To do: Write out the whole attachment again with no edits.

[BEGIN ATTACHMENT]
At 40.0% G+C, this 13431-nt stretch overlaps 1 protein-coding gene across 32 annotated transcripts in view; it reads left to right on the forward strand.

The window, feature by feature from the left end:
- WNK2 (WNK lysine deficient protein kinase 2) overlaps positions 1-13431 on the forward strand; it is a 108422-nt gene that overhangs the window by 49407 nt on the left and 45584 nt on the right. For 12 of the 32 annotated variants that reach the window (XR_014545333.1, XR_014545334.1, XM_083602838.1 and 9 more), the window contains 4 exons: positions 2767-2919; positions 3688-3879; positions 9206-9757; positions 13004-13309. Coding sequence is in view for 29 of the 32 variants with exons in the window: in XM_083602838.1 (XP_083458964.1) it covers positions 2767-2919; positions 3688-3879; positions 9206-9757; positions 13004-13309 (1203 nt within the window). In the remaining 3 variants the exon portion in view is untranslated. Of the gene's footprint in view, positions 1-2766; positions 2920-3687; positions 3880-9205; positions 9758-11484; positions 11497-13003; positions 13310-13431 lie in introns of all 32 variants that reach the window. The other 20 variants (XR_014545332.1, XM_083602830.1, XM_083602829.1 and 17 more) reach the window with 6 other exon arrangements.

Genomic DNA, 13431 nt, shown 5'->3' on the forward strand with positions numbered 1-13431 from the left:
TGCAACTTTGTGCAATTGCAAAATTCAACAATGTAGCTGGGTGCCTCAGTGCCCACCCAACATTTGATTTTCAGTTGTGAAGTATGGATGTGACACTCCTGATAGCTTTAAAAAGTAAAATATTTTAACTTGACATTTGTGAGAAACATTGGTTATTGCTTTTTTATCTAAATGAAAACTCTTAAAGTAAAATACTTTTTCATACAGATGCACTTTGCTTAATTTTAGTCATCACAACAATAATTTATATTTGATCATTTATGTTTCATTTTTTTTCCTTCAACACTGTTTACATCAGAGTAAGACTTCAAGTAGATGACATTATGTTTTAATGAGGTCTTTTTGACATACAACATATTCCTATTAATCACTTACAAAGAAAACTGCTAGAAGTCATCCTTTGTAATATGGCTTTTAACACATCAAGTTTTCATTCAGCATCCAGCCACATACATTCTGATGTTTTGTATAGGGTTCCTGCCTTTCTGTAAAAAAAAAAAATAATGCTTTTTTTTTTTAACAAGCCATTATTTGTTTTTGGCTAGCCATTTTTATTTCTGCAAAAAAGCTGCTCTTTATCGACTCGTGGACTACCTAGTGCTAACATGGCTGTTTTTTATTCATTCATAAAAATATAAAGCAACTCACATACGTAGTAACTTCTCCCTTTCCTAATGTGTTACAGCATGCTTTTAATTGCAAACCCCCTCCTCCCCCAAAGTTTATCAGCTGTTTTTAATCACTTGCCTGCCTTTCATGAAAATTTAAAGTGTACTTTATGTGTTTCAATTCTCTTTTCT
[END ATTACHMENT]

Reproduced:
At 40.0% G+C, this 13431-nt stretch overlaps 1 protein-coding gene across 32 annotated transcripts in view; it reads left to right on the forward strand.

The window, feature by feature from the left end:
- WNK2 (WNK lysine deficient protein kinase 2) overlaps positions 1-13431 on the forward strand; it is a 108422-nt gene that overhangs the window by 49407 nt on the left and 45584 nt on the right. For 12 of the 32 annotated variants that reach the window (XR_014545333.1, XR_014545334.1, XM_083602838.1 and 9 more), the window contains 4 exons: positions 2767-2919; positions 3688-3879; positions 9206-9757; positions 13004-13309. Coding sequence is in view for 29 of the 32 variants with exons in the window: in XM_083602838.1 (XP_083458964.1) it covers positions 2767-2919; positions 3688-3879; positions 9206-9757; positions 13004-13309 (1203 nt within the window). In the remaining 3 variants the exon portion in view is untranslated. Of the gene's footprint in view, positions 1-2766; positions 2920-3687; positions 3880-9205; positions 9758-11484; positions 11497-13003; positions 13310-13431 lie in introns of all 32 variants that reach the window. The other 20 variants (XR_014545332.1, XM_083602830.1, XM_083602829.1 and 17 more) reach the window with 6 other exon arrangements.

Genomic DNA, 13431 nt, shown 5'->3' on the forward strand with positions numbered 1-13431 from the left:
TGCAACTTTGTGCAATTGCAAAATTCAACAATGTAGCTGGGTGCCTCAGTGCCCACCCAACATTTGATTTTCAGTTGTGAAGTATGGATGTGACACTCCTGATAGCTTTAAAAAGTAAAATATTTTAACTTGACATTTGTGAGAAACATTGGTTATTGCTTTTTTATCTAAATGAAAACTCTTAAAGTAAAATACTTTTTCATACAGATGCACTTTGCTTAATTTTAGTCATCACAACAATAATTTATATTTGATCATTTATGTTTCATTTTTTTTCCTTCAACACTGTTTACATCAGAGTAAGACTTCAAGTAGATGACATTATGTTTTAATGAGGTCTTTTTGACATACAACATATTCCTATTAATCACTTACAAAGAAAACTGCTAGAAGTCATCCTTTGTAATATGGCTTTTAACACATCAAGTTTTCATTCAGCATCCAGCCACATACATTCTGATGTTTTGTATAGGGTTCCTGCCTTTCTGTAAAAAAAAAAAATAATGCTTTTTTTTTTTAACAAGCCATTATTTGTTTTTGGCTAGCCATTTTTATTTCTGCAAAAAAGCTGCTCTTTATCGACTCGTGGACTACCTAGTGCTAACATGGCTGTTTTTTATTCATTCATAAAAATATAAAGCAACTCACATACGTAGTAACTTCTCCCTTTCCTAATGTGTTACAGCATGCTTTTAATTGCAAACCCCCTCCTCCCCCAAAGTTTATCAGCTGTTTTTAATCACTTGCCTGCCTTTCATGAAAATTTAAAGTGTACTTTATGTGTTTCAATTCTCTTTTCT